Skip to main content

Privatisation threat to NHS grows.

The Tory government has pushed the NHS into a deficit crisis and sewn the seeds of its destruction. Am I being melodramatic? Possibly, but let's consider what has been happening in the NHS over the last five years.

The NHS is under threat not simply from underfunding and deficits but also from a growing privatisation of its services. Figures released last year  by the BMA showed the extent of creeping privatisation in the NHS under the Health and Social Care Act 2012, and it is set to get worse.

The investigation by the BMA found that a third of NHS contracts have been awarded to private sector providers since the Health and Social Care Act came into force.

The BMA council chair, Dr Mark Porter, said at the time:

“These figures show the extent of creeping privatisation in the NHS since the Health and Social Care Act was introduced. The Government flatly denied the Act would lead to more privatisation, but it has done exactly that.

"Enforcing competition in the NHS has not only led to services being fragmented, making the delivery of high-quality, joined-up care more difficult, but it has also diverted vital funding away from front-line services to costly, complicated tendering processes.

"What's worse is that there isn't even a level playing field as private firms often have an unfair advantage over smaller, less well-resourced competitors, especially those from the NHS and social enterprises. To undo this damage we need an honest and frank debate about how we can put right what has gone wrong without the need for another unnecessary and costly top-down reorganisation.”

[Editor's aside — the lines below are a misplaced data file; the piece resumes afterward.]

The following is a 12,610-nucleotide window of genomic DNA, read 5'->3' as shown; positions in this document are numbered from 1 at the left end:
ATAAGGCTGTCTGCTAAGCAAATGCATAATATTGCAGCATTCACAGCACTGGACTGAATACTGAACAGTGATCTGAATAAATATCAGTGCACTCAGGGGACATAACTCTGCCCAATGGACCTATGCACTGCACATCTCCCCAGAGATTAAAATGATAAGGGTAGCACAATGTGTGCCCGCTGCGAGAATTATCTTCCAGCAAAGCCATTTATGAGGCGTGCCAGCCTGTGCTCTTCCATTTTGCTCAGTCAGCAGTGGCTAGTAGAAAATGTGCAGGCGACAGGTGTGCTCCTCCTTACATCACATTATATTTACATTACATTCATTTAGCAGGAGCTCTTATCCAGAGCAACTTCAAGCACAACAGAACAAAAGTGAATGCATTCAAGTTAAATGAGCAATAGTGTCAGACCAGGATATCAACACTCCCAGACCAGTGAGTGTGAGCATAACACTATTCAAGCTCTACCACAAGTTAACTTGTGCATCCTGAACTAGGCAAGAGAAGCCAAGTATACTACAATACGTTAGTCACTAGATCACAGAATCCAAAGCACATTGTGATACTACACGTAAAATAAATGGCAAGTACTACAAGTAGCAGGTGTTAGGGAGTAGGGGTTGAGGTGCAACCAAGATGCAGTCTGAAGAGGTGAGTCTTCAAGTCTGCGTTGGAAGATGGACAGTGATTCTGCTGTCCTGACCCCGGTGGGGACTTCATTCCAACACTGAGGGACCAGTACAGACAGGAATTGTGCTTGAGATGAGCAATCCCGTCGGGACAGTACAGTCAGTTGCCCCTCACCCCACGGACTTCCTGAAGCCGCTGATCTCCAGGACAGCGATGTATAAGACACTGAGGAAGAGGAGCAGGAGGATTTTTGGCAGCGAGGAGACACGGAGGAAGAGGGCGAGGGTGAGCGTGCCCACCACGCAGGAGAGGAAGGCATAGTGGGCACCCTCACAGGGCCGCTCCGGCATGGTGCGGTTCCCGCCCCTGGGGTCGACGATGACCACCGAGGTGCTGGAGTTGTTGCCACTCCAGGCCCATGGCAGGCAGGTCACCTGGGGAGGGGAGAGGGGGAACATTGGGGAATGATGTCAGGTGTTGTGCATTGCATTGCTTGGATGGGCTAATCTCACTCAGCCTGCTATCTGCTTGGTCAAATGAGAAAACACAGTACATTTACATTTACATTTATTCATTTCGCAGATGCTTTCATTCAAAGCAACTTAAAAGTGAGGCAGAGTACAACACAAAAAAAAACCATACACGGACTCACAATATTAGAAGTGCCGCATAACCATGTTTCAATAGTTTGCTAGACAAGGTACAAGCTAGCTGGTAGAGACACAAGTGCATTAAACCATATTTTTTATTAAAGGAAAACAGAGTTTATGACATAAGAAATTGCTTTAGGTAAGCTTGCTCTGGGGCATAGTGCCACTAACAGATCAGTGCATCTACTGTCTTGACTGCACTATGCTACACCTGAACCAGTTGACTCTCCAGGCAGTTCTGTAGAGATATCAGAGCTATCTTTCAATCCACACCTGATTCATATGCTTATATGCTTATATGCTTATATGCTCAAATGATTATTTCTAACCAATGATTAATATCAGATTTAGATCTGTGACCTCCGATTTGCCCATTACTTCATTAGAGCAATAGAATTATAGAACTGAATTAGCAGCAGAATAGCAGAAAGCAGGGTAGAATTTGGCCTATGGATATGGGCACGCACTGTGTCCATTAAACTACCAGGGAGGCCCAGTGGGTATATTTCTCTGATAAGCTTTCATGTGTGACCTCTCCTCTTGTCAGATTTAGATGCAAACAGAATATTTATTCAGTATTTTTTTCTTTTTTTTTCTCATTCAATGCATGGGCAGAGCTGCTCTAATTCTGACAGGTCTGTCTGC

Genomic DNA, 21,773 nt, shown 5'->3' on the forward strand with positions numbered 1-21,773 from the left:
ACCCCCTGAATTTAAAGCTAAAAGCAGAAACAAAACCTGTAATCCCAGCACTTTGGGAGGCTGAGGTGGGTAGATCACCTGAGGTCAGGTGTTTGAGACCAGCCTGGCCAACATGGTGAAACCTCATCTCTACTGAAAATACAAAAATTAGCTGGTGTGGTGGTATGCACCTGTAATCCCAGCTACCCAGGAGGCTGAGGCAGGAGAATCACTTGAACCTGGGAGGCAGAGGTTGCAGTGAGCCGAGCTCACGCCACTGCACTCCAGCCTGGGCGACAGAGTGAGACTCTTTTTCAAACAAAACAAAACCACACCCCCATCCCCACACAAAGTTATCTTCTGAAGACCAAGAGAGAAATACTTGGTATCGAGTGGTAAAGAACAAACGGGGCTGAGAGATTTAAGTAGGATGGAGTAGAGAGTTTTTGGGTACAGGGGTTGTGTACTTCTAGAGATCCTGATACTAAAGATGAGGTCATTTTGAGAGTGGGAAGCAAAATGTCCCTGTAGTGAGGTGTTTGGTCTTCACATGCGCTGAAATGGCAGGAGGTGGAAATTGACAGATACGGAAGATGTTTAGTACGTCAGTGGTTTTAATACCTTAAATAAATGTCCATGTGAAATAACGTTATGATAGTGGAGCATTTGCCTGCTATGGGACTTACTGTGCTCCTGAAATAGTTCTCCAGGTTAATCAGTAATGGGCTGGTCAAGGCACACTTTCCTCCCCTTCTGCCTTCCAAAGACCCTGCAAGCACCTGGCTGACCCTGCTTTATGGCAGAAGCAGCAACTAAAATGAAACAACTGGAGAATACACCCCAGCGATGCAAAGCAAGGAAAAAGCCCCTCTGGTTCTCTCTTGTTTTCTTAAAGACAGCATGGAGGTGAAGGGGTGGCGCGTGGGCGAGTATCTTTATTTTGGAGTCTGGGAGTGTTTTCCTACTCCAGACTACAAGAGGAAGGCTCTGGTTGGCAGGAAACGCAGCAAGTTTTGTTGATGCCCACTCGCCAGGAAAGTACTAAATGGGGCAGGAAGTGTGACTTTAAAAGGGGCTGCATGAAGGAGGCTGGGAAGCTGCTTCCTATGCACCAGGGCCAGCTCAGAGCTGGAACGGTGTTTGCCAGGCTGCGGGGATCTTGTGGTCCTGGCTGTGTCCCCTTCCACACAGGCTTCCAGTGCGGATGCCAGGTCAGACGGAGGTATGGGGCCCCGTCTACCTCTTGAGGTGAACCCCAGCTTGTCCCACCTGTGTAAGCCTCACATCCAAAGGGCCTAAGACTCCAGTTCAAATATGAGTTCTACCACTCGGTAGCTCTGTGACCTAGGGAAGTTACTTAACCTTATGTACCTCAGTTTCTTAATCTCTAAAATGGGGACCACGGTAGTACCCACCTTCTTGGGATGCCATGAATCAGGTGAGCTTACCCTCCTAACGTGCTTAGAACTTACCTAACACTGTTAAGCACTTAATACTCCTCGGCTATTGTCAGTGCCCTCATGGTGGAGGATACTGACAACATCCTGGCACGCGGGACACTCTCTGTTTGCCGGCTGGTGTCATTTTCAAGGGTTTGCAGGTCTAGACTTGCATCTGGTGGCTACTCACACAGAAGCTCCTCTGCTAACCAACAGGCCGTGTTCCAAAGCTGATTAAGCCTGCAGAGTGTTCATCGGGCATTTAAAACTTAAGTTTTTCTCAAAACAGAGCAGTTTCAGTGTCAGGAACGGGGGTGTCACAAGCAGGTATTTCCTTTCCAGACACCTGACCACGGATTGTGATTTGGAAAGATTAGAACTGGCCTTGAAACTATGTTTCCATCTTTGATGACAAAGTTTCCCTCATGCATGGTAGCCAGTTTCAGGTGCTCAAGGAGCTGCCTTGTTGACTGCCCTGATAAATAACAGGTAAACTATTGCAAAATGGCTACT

Outsourcing is a specific intent of this government. It isn't simply a means to better health care. It is an ideological objective in itself.  As more funding is diverted to outsourced companies, so less is available for in-house provision. It is an asset-stripping by stealth.  Once it is gone, it is gone. The less able in-house provision becomes the more the need for outsourcing to meet growing and unmet demand for services.

We might think this outsourcing doesn't matter.  If the services remain free at the point of use, does it matter who provides it? It is also argued that private companies will introduce efficiency and improve care. But we should remember the nature of a market - the distribution of goods through price. It is the very antithesis of the promise on which the NHS works, which is to provide service free at the point of need.

With increasing waiting times and an NHS starved of funding we are already seeing NHS trusts rationing treatment.  With increased private provision within the NHS, such rationing will produce a two-tiered system with those who can afford to pay jumping the queue for treatment.

It is often pointed out that outsourcing didn't start with the 2012 Act. The last Labour government used private provision to 'extend choice'. It was an integral part of Blair/Brown approach to NHS reform. So what's new?